Attorneys for homeless residents of Seattle pushed for a stop to sweeps in federal district court Sept. 7, arguing that the city’s practice of encampment cleanups violated homeless peoples’ constitutional rights.
Attorneys for the plaintiffs, which include Real Change, argued that sweeps deprive people of their belongings without notice, leaving them without identification, important documents and life-saving medications.
Though city policies require the storage and return of belongings, it is up to workers to make the distinction between what should be stored and what shouldn’t. The rules are so vague that the city could “drive a truck through these loopholes,” said attorney Todd Williams.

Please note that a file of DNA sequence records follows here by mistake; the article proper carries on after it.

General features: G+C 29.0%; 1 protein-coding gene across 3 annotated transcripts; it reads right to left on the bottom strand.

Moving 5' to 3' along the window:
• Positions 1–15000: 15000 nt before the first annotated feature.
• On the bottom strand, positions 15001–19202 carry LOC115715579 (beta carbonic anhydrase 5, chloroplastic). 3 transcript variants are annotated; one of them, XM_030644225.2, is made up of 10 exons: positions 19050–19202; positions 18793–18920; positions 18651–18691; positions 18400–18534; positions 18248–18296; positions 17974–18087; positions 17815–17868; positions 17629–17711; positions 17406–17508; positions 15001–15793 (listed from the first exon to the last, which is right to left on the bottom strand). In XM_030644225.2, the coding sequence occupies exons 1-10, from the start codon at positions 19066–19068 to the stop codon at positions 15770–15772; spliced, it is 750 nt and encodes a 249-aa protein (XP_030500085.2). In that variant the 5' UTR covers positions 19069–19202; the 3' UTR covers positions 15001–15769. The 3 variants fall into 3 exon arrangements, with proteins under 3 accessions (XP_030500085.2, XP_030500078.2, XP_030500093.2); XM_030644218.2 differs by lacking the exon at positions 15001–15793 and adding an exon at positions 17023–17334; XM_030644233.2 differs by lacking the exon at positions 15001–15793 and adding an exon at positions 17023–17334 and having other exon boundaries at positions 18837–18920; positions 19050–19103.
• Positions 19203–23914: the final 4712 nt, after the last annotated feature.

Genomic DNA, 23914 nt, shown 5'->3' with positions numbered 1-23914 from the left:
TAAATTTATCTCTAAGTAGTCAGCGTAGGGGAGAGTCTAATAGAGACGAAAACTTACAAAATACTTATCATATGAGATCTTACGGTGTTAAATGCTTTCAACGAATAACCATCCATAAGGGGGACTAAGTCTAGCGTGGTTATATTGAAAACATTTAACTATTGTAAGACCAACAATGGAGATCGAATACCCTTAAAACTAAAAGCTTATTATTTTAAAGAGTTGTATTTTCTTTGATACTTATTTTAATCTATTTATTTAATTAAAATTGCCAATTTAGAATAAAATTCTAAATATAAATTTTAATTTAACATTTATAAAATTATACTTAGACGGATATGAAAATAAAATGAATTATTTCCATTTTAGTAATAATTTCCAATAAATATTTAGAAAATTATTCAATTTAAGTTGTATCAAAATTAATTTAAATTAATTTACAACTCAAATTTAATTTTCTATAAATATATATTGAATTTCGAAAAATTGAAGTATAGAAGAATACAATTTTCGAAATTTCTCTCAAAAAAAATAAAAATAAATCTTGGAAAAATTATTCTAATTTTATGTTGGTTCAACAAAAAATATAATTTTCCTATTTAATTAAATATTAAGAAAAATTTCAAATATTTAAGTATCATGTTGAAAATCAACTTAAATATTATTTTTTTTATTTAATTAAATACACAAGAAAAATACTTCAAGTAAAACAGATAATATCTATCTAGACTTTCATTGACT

Fewer than 15 people in two years retrieved their property, said Breanne Schuster, an attorney with the American Civil Liberties Union of Washington.
Matthew Segal, an attorney for the city, countered that some unauthorized encampments create health and safety hazards that endanger the lives of the people living there and other residents of Seattle. Attorneys for the Washington State Department of Transportation advanced similar arguments.
Judge Ricardo Martinez noted from the bench that he was sympathetic to the plaintiffs, although he would not grant an injunction stopping the allegedly unconstitutional actions until he returned from Washington D.C.
Ashley Archibald is a Staff Reporter covering local government, policy and equity. Have a story idea? She can be can reached at ashleya (at) realchangenews (dot) org. Twitter @AshleyA_RC
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